The stadium seating—a group of any size, whether it’s two people or one person or ten people, can find a way to sit together in a way that is malleable, and scalable. You can come in and spend ten minutes or twenty minutes and leave, and there will always be a spot together. But at the same time we envisioned children running up and down it, which they do.

And then we built a glass viewing window in the back with a ledge on it, so we can give tours to children when they’re in school. And the entire line of pony pops—we invested an additional $5000 in molds, just so we would have different shapes in tiny sizes, to be able to give to tiny little hands.

I don’t know what having a kid is like yet, but I was very sensitive to the fact that parents needed a place that they could comfortably engage with their children.

Ice cream pop recommendation: The crowdpleaser among the pony pops is definitely Cookie Monster. Kids gravitate toward blue ice cream, and usually Cookie Monster ice cream is just blue ice cream, maybe with cookie dough in it, but we did a mini version of our cookies and cream pop, and then we dip it in a blue vanilla shell, and then put blue glitter and gumball eyes on it. Because if we were going to model ourselves on being an indoor Popsicle truck, we had to have at least one thing with gumball eyes.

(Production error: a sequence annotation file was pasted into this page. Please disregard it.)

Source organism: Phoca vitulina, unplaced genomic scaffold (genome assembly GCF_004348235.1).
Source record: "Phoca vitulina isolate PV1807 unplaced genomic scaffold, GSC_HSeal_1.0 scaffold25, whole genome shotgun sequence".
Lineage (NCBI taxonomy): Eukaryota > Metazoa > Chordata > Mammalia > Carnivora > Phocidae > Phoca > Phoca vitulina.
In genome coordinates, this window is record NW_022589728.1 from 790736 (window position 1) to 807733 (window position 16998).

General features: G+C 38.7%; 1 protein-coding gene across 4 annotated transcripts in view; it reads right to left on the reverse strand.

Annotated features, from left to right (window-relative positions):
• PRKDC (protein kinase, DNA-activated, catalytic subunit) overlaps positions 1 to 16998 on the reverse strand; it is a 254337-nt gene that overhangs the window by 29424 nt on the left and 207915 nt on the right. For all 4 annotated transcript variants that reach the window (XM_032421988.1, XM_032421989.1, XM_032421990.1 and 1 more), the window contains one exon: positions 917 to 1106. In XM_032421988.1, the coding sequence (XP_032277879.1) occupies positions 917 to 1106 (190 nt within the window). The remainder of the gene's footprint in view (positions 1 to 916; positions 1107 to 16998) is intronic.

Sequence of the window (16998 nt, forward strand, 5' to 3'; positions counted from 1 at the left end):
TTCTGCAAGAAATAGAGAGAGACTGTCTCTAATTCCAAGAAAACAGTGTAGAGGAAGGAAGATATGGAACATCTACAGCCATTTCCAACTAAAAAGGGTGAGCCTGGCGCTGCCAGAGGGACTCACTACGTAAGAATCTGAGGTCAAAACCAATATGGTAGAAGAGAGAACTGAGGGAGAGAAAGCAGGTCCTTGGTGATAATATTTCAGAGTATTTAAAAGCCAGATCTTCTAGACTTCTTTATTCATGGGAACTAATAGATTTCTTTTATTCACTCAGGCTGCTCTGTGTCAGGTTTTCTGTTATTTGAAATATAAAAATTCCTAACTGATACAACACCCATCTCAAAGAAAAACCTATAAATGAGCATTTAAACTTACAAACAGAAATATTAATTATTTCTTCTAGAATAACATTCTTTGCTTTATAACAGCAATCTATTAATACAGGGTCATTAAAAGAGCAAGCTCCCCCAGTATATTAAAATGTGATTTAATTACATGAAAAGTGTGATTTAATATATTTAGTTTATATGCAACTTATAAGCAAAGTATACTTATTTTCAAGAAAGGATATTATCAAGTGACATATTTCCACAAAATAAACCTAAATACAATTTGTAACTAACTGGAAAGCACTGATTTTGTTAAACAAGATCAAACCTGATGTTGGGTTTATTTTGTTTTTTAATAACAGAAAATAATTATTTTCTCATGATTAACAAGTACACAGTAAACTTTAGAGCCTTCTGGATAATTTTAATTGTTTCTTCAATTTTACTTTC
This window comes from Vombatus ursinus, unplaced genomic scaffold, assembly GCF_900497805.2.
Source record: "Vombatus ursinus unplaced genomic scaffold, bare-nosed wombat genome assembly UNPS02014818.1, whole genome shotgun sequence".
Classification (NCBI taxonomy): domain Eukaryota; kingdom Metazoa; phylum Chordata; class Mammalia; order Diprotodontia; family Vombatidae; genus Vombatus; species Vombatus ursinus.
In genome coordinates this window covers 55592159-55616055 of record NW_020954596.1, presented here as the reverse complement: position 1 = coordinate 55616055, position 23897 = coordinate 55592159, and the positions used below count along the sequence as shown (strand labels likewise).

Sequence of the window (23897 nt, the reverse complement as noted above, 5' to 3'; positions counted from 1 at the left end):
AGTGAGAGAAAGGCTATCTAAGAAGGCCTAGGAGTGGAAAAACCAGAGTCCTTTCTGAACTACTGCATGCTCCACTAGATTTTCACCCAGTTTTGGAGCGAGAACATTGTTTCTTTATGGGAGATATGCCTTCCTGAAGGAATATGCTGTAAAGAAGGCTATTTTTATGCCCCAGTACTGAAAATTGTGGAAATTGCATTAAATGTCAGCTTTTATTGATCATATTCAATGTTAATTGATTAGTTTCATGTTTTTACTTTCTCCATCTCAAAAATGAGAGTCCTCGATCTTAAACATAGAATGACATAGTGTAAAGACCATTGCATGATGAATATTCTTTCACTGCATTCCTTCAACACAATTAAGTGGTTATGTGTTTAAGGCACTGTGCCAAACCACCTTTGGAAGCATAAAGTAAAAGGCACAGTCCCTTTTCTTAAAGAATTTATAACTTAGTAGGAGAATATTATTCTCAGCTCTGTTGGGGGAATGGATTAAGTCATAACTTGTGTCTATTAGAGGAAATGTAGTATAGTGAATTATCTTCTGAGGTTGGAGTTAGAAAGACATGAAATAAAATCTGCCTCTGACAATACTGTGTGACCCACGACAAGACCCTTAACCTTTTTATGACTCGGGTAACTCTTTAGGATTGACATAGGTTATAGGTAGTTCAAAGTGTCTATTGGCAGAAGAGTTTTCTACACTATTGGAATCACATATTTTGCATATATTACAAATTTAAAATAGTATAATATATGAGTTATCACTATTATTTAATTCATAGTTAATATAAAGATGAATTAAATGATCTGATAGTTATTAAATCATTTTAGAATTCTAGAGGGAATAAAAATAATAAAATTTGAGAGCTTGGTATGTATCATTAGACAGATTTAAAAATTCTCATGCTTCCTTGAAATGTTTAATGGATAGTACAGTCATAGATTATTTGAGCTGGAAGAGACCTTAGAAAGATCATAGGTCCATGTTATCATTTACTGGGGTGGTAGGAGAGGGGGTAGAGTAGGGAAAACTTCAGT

HP

 

Firecracker

Whose Nostalgia?

Ice cream is very nostalgic. It goes back into everybody’s past so deeply that we probably don’t even remember our first taste of it. But the nostalgia of the ice cream parlor is specific—very rural, bucolic, and it’s not everybody’s nostalgia.